Ilya Kovalchuk’s wild summer is over and he’s in training camp ready to go. Of course, arriving at training camp for the first time means having to answer some questions about just how stressful the summer was. Thankfully, Tom Gulitti was there to get the word from the Devils superstar about how he handled the contract struggles and just how seriously he considered going to the KHL.
But Kovalchuk admitted playing in Russia’s Kontinental Hockey League would have been a possibility if his second contract was rejected too, though he said the report of their being a deadline wasn’t quite accurate.
“There wasn’t really a deadline, but (playing in Russia) was definitely one of the possibilties because if the league was going to reject another contract, I don’t know what to feel about it,” Kovalchuk said. “I know they were trying to make an example, but it’s not my fault. The team offered a contract and if you like it, you sign it. But’s all in the past. I’m very excited to be back here.”
Kovalchuk said that if his 15-year, $100 million contract had been rejected too, “Then, I don’t know what’s going to happen. Nobody knows. But I’m glad I didn’t go anywhere and the contracts stays and now I’m a part of the New Jersey Devils.”
Those are some good, peaceable PR-friendly words from Kovalchuk about being happy to stay in Newark. It is intriguing to read that the KHL was out there as a possibility. Granted we don’t really know how seriously Russia was being considered as an option but the fact that it was out there while no other NHL team aside from New Jersey was considered is telling.
With all that aside, the focus turns to how well Kovalchuk will perform on the ice with the Devils over a full season. His centerman will be any one of Travis Zajac, Jason Arnott or Dainius Zubrus this season and his other winger is as yet to be determined. With Patrick Elias moving to the left wing, the speculation for how the Devils very talented lines will shake out will be of great interest to everyone, especially with Kovalchuk in the mix.
If the Buffalo Sabres can sign Jimmy Vesey, they may be more willing to trade winger Evander Kane.
That’s what TSN 1040 (Vancouver) radio host Matt Sekeres has been hearing, and what he’s hearing does make a lot of sense.
Kane, whose off-ice issues are once again making headlines, has two years left on his contract before he can become an unrestricted free agent. He plays the same position as Vesey, 23, who’s currently Buffalo property but can sign with any team he chooses on Aug. 15.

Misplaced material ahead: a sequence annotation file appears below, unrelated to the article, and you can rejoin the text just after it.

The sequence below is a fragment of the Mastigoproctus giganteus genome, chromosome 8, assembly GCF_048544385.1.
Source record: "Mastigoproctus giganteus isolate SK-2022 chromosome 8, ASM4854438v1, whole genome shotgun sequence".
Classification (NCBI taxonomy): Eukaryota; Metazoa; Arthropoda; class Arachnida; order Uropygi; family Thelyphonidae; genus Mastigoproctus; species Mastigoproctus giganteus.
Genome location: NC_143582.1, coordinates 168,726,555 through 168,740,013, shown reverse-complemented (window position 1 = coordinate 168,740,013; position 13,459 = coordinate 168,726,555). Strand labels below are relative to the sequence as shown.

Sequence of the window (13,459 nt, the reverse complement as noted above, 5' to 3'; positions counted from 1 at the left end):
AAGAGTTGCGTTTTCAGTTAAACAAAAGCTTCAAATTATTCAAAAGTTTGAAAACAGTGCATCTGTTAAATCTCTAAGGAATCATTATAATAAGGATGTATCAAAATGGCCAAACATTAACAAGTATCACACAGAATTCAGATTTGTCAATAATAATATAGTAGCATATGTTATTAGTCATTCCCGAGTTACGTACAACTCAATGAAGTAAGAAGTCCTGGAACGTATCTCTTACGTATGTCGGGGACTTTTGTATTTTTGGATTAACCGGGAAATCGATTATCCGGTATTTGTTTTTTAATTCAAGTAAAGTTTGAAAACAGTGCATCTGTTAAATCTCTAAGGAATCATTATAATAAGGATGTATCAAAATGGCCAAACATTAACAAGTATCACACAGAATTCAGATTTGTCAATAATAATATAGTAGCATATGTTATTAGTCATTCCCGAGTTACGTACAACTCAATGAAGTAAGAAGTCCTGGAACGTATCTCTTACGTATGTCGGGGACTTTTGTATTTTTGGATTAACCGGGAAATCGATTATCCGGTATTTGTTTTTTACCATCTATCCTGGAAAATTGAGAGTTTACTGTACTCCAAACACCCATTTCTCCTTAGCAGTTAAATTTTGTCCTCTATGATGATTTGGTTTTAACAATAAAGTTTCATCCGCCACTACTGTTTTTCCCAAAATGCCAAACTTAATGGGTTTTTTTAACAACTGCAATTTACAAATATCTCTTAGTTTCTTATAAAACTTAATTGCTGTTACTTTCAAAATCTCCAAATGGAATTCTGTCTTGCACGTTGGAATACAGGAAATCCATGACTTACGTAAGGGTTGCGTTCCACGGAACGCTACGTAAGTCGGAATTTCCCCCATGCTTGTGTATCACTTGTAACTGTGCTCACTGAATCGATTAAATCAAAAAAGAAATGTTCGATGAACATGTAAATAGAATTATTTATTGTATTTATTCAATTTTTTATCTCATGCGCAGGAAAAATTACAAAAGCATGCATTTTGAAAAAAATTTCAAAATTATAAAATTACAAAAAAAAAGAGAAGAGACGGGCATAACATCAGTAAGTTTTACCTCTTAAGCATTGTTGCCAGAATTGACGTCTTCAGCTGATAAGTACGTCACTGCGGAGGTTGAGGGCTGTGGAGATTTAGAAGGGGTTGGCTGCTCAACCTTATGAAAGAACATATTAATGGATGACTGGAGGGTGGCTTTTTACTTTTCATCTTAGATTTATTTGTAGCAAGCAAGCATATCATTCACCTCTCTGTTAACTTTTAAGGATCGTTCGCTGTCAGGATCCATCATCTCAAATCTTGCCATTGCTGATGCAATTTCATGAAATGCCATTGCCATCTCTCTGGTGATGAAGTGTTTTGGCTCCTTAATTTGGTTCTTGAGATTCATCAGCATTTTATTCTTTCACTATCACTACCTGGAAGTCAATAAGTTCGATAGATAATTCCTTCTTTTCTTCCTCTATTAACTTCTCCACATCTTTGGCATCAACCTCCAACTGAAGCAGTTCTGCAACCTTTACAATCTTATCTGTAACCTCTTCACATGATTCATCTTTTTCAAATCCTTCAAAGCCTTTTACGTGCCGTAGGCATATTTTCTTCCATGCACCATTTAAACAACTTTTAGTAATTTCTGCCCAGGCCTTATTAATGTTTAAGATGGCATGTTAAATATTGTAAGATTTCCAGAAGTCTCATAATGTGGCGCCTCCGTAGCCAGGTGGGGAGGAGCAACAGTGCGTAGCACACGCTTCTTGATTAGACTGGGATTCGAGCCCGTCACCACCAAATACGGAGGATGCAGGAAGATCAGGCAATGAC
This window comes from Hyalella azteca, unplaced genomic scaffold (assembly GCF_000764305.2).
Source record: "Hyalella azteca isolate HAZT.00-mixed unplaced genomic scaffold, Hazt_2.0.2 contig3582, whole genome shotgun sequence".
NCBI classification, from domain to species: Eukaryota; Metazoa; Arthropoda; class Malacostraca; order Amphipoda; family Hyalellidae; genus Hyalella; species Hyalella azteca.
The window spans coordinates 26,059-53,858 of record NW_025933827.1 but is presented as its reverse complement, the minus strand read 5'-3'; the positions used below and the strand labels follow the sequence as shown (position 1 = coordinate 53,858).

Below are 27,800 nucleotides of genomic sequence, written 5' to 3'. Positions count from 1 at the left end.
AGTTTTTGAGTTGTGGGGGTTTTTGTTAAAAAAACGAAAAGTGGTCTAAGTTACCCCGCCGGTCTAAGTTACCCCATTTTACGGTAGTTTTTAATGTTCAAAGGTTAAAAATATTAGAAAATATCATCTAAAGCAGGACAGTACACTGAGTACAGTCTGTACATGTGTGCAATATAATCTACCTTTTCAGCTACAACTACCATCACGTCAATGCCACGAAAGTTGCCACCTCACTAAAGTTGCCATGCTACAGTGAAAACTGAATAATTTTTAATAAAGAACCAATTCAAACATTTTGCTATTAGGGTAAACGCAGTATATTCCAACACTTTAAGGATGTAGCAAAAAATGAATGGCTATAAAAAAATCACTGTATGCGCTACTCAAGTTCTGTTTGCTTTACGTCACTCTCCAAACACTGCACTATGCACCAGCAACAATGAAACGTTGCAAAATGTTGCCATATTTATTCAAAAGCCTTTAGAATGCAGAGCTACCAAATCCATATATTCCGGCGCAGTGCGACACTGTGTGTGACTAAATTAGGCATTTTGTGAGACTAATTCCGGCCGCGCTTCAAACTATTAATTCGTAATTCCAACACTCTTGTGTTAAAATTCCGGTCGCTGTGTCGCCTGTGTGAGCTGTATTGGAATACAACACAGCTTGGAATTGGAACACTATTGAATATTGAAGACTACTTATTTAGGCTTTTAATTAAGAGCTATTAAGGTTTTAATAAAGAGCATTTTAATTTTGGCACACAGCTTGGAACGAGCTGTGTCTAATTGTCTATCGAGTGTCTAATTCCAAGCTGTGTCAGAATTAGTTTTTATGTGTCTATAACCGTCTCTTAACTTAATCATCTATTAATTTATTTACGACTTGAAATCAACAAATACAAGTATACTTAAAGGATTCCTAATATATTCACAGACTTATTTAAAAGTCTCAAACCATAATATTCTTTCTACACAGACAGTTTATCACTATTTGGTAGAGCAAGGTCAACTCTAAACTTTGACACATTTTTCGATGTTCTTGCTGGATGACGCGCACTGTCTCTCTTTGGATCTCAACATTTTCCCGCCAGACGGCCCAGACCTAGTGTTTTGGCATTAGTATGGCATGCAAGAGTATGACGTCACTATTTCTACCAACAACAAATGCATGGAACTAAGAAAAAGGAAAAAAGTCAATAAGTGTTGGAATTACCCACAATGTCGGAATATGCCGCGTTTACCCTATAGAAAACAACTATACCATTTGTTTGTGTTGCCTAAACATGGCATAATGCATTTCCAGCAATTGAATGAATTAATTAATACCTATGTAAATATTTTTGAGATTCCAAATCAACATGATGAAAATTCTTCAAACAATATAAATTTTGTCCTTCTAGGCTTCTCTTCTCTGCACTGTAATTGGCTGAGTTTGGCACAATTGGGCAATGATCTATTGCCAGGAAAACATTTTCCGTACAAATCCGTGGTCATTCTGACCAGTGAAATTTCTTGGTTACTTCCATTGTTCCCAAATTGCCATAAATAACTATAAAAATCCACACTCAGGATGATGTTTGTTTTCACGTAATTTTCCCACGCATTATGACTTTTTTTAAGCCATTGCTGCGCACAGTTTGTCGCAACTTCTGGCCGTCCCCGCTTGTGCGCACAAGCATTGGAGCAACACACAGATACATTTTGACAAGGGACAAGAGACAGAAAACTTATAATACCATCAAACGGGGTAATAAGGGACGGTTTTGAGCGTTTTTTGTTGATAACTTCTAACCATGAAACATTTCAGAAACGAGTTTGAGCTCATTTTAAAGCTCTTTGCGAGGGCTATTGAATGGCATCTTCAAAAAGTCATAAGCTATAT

Even if the Sabres can’t convince Vesey to join them, Kane could still be traded. GM Tim Murray has already conceded that his patience is wearing thin with the 24-year-old that he acquired from Winnipeg not long ago. Alex Nylander, drafted eighth overall in June, plays the same position as Kane, and Murray has said it’s possible the teenager could make the jump to the NHL next season.
Buffalo, Boston and Toronto have generally been considered the favorites to land Vesey. Chicago and Pittsburgh have also been mentioned.
Related: Cue the Kane-to-Vancouver speculation
The Toronto Maple Leafs won’t require arbitration with forward Peter Holland. They’ve signed the 25-year-old to a one-year deal worth a reported $1.3 million.
Holland had a hearing scheduled for today. Last week, the Leafs sent a message by putting him on waivers, which he cleared.
Holland had nine goals and 18 assists in 65 games last season. With him signed, the Leafs have only defensemen Frank Corrado and Martin Marincin as restricted free agents. Corrado has an arbitration hearing scheduled for tomorrow; Marincin’s is next Tuesday.
Related: Corrado and Leafs aren’t that far apart
This is an important week in the Detroit Red Wings’ offseason, with Petr Mrazek‘s arbitration hearing scheduled for Wednesday and Danny DeKeyser‘s for Thursday.
GM Ken Holland would prefer to avoid the hearings, which can sometimes result in hurt feelings.
“I think a negotiated settlement is always better than having an arbitrated settlement,” Holland told MLive.com. “Obviously, both sides run (the risk) of somebody’s not going to be happy.”
That being said, in Mrazek’s case, the two sides still have a ways to go. Remember that the 24-year-old netminder was excellent for most of 2015-16, but in Holland’s words, “the wheels came off a little bit in the middle of February.”
Hence, the divide:
DeKeyser, meanwhile, is more of a proven NHL commodity. He’s had three full seasons in the league. In the 26-year-old defenseman, the Red Wings pretty much know what they’ve got.
“There’s way more comparables, I think, in Dan DeKeyser‘s case so it was easier to figure out what was the market place,” said Holland. “That’s certainly not the case of Petr Mrazek’s situation.”
Holland’s work will not be finished once Mrazek and DeKeyser are signed. He still wants to add another defenseman, and he’s got a surplus of forwards to work with.
Related: Holland makes argument to keep Jimmy Howard
The Flyers won’t require today’s scheduled arbitration hearing with Brayden Schenn. They’ve agreed to terms with the 24-year-old forward on a four-year contract with a reported cap hit of $5.125 million.
Schenn had a career-high 26 goals and 33 assists in 2015-16. His 59 points were the third most on the Flyers, behind only Claude Giroux‘s 67 and Wayne Simmonds‘ 60.
The Schenn signing leaves the Flyers with just over $1 million in cap space for 2016-17, but no major free agents remaining. RFA defenseman Brandon Manning still needs a contract, but that’s it, per General Fanager. Manning has an arbitration hearing scheduled for Aug. 2.
Related: Coyotes sign Luke Schenn